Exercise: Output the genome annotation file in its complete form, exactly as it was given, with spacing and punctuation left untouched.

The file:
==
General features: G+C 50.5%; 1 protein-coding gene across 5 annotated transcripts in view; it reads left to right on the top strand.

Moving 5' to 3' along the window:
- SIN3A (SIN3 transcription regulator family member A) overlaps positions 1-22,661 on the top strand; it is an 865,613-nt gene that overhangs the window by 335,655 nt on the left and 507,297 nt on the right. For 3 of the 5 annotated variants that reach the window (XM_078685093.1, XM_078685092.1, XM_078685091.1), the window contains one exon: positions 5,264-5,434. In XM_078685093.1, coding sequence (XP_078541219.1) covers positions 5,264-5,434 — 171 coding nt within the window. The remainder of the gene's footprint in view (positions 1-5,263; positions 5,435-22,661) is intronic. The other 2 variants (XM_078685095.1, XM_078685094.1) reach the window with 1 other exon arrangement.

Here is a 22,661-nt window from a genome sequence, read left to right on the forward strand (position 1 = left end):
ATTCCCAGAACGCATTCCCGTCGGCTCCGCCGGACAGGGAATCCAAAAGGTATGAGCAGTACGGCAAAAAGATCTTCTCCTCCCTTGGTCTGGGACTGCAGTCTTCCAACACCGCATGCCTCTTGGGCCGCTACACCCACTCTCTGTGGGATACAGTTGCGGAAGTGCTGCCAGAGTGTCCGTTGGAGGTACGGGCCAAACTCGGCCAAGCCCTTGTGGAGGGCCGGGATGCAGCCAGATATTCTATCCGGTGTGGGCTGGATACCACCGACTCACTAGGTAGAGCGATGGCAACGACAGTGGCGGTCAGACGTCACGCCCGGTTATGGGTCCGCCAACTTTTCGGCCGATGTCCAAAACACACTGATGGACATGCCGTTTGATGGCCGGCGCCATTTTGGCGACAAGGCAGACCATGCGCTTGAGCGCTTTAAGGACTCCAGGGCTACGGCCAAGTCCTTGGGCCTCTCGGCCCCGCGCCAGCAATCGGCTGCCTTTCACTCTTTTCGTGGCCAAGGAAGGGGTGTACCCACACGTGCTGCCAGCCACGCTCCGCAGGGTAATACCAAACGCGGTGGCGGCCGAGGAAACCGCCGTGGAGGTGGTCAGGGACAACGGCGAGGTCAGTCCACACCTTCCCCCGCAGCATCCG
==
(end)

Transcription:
General features: G+C 50.5%; 1 protein-coding gene across 5 annotated transcripts in view; it reads left to right on the top strand.

Moving 5' to 3' along the window:
- SIN3A (SIN3 transcription regulator family member A) overlaps positions 1-22,661 on the top strand; it is an 865,613-nt gene that overhangs the window by 335,655 nt on the left and 507,297 nt on the right. For 3 of the 5 annotated variants that reach the window (XM_078685093.1, XM_078685092.1, XM_078685091.1), the window contains one exon: positions 5,264-5,434. In XM_078685093.1, coding sequence (XP_078541219.1) covers positions 5,264-5,434 — 171 coding nt within the window. The remainder of the gene's footprint in view (positions 1-5,263; positions 5,435-22,661) is intronic. The other 2 variants (XM_078685095.1, XM_078685094.1) reach the window with 1 other exon arrangement.

Here is a 22,661-nt window from a genome sequence, read left to right on the forward strand (position 1 = left end):
ATTCCCAGAACGCATTCCCGTCGGCTCCGCCGGACAGGGAATCCAAAAGGTATGAGCAGTACGGCAAAAAGATCTTCTCCTCCCTTGGTCTGGGACTGCAGTCTTCCAACACCGCATGCCTCTTGGGCCGCTACACCCACTCTCTGTGGGATACAGTTGCGGAAGTGCTGCCAGAGTGTCCGTTGGAGGTACGGGCCAAACTCGGCCAAGCCCTTGTGGAGGGCCGGGATGCAGCCAGATATTCTATCCGGTGTGGGCTGGATACCACCGACTCACTAGGTAGAGCGATGGCAACGACAGTGGCGGTCAGACGTCACGCCCGGTTATGGGTCCGCCAACTTTTCGGCCGATGTCCAAAACACACTGATGGACATGCCGTTTGATGGCCGGCGCCATTTTGGCGACAAGGCAGACCATGCGCTTGAGCGCTTTAAGGACTCCAGGGCTACGGCCAAGTCCTTGGGCCTCTCGGCCCCGCGCCAGCAATCGGCTGCCTTTCACTCTTTTCGTGGCCAAGGAAGGGGTGTACCCACACGTGCTGCCAGCCACGCTCCGCAGGGTAATACCAAACGCGGTGGCGGCCGAGGAAACCGCCGTGGAGGTGGTCAGGGACAACGGCGAGGTCAGTCCACACCTTCCCCCGCAGCATCCG